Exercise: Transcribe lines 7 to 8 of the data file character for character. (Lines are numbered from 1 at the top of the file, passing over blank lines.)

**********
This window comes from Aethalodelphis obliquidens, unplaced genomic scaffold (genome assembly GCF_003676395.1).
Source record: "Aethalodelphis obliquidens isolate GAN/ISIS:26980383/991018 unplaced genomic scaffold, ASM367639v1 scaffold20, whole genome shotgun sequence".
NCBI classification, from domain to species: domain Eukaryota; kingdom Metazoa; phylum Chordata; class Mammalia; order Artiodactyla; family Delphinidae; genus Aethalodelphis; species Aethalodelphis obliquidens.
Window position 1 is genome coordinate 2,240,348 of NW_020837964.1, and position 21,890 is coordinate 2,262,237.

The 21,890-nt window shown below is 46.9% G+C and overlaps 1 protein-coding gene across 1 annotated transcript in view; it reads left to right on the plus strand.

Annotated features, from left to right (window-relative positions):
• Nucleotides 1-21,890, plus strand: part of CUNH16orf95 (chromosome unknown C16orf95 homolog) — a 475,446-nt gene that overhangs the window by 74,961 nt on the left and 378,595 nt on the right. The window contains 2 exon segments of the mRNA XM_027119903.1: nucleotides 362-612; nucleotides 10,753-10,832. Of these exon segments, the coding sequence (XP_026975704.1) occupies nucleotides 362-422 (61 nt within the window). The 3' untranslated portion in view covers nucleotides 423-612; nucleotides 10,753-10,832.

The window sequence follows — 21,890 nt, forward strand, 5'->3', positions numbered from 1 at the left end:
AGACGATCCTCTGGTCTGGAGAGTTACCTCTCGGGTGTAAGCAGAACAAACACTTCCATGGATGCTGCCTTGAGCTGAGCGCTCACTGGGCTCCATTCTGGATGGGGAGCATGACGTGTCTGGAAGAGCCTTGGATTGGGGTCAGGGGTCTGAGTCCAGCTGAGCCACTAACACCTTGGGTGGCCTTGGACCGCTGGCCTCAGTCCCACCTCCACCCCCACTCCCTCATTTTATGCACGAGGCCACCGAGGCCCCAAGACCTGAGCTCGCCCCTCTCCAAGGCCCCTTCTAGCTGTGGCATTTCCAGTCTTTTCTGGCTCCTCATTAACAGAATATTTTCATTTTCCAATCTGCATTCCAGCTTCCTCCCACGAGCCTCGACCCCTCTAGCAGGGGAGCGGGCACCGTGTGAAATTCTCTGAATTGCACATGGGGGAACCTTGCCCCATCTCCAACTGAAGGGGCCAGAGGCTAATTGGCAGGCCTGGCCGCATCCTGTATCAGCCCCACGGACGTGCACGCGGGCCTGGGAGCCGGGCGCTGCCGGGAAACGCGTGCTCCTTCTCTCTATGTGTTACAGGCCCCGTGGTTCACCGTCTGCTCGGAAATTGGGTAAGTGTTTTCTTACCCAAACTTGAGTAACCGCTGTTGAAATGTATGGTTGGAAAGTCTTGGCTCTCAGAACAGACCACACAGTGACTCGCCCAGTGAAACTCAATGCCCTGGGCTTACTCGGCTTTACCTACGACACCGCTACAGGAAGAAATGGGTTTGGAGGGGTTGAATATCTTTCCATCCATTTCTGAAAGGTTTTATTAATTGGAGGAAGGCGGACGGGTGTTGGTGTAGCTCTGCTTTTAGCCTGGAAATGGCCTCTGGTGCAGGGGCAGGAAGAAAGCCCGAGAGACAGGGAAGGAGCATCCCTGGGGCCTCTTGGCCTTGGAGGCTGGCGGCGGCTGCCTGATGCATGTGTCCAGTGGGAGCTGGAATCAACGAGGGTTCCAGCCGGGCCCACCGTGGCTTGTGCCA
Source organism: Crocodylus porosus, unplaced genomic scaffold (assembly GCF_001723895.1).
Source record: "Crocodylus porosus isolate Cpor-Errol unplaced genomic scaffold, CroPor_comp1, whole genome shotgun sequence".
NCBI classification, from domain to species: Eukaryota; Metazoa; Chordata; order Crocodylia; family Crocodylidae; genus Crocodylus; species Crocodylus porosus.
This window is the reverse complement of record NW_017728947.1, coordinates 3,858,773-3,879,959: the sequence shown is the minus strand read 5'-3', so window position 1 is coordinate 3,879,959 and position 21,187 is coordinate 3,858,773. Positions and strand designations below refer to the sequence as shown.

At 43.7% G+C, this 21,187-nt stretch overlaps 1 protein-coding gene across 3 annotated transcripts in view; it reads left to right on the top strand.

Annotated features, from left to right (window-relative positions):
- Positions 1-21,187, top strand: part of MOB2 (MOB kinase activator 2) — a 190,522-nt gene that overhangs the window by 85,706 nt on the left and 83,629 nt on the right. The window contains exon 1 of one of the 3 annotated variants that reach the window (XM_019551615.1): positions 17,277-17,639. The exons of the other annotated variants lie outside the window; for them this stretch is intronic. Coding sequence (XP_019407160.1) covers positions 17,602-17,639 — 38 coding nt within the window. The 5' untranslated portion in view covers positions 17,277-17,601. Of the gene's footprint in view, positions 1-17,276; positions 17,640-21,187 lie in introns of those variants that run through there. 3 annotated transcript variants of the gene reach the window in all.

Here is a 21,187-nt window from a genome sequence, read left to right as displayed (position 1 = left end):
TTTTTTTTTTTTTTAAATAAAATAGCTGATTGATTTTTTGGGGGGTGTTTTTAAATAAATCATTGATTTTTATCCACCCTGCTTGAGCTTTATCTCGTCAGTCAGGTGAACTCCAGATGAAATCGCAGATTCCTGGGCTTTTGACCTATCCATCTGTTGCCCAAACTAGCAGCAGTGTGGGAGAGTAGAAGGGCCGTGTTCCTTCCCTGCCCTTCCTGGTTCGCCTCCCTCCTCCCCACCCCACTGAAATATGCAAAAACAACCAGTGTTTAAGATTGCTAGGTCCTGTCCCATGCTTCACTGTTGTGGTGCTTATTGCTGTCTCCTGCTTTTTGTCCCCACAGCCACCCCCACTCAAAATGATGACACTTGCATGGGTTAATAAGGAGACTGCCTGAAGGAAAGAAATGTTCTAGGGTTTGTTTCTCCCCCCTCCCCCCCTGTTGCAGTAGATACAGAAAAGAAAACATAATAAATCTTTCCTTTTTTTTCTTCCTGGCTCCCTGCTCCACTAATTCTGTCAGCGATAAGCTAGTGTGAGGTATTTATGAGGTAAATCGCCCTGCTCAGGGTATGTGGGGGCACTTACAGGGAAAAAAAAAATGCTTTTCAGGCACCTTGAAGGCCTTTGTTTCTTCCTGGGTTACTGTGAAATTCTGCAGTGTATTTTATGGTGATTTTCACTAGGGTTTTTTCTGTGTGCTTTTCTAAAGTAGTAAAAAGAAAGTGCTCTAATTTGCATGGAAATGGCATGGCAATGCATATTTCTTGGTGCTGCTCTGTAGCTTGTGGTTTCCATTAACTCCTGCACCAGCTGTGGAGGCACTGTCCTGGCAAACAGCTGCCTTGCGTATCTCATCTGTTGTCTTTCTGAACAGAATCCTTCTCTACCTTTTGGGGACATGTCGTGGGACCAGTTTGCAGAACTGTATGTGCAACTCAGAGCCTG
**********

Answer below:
• Nucleotides 1-21,890, plus strand: part of CUNH16orf95 (chromosome unknown C16orf95 homolog) — a 475,446-nt gene that overhangs the window by 74,961 nt on the left and 378,595 nt on the right. The window contains 2 exon segments of the mRNA XM_027119903.1: nucleotides 362-612; nucleotides 10,753-10,832. Of these exon segments, the coding sequence (XP_026975704.1) occupies nucleotides 362-422 (61 nt within the window). The 3' untranslated portion in view covers nucleotides 423-612; nucleotides 10,753-10,832.

The window sequence follows — 21,890 nt, forward strand, 5'->3', positions numbered from 1 at the left end: